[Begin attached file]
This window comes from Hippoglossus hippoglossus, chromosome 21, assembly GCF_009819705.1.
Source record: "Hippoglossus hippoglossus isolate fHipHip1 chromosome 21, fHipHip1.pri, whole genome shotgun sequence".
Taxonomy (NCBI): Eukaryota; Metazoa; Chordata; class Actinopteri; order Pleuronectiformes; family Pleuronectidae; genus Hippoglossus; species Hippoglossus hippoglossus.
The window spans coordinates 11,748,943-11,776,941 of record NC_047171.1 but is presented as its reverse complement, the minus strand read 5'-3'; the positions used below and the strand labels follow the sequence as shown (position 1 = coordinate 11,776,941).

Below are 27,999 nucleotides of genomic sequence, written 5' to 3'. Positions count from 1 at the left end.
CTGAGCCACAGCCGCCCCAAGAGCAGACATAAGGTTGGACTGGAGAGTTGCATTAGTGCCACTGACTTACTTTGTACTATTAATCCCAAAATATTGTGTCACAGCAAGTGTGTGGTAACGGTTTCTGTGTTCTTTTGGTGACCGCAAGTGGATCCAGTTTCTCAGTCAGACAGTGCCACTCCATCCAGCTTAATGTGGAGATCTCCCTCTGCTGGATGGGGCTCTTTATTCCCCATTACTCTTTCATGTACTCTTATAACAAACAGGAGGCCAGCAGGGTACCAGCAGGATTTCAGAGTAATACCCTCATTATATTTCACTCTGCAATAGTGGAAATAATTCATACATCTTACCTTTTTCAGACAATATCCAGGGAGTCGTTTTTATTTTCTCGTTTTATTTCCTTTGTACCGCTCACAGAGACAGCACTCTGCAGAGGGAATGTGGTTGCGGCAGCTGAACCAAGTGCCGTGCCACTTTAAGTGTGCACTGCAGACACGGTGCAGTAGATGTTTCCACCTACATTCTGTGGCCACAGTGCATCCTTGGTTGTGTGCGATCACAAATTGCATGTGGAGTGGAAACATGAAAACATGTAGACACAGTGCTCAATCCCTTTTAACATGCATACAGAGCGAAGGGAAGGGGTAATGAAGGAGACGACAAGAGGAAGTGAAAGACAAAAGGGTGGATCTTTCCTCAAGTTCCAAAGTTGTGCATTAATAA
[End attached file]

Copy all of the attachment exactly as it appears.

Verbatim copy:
This window comes from Hippoglossus hippoglossus, chromosome 21, assembly GCF_009819705.1.
Source record: "Hippoglossus hippoglossus isolate fHipHip1 chromosome 21, fHipHip1.pri, whole genome shotgun sequence".
Taxonomy (NCBI): Eukaryota; Metazoa; Chordata; class Actinopteri; order Pleuronectiformes; family Pleuronectidae; genus Hippoglossus; species Hippoglossus hippoglossus.
The window spans coordinates 11,748,943-11,776,941 of record NC_047171.1 but is presented as its reverse complement, the minus strand read 5'-3'; the positions used below and the strand labels follow the sequence as shown (position 1 = coordinate 11,776,941).

Below are 27,999 nucleotides of genomic sequence, written 5' to 3'. Positions count from 1 at the left end.
CTGAGCCACAGCCGCCCCAAGAGCAGACATAAGGTTGGACTGGAGAGTTGCATTAGTGCCACTGACTTACTTTGTACTATTAATCCCAAAATATTGTGTCACAGCAAGTGTGTGGTAACGGTTTCTGTGTTCTTTTGGTGACCGCAAGTGGATCCAGTTTCTCAGTCAGACAGTGCCACTCCATCCAGCTTAATGTGGAGATCTCCCTCTGCTGGATGGGGCTCTTTATTCCCCATTACTCTTTCATGTACTCTTATAACAAACAGGAGGCCAGCAGGGTACCAGCAGGATTTCAGAGTAATACCCTCATTATATTTCACTCTGCAATAGTGGAAATAATTCATACATCTTACCTTTTTCAGACAATATCCAGGGAGTCGTTTTTATTTTCTCGTTTTATTTCCTTTGTACCGCTCACAGAGACAGCACTCTGCAGAGGGAATGTGGTTGCGGCAGCTGAACCAAGTGCCGTGCCACTTTAAGTGTGCACTGCAGACACGGTGCAGTAGATGTTTCCACCTACATTCTGTGGCCACAGTGCATCCTTGGTTGTGTGCGATCACAAATTGCATGTGGAGTGGAAACATGAAAACATGTAGACACAGTGCTCAATCCCTTTTAACATGCATACAGAGCGAAGGGAAGGGGTAATGAAGGAGACGACAAGAGGAAGTGAAAGACAAAAGGGTGGATCTTTCCTCAAGTTCCAAAGTTGTGCATTAATAA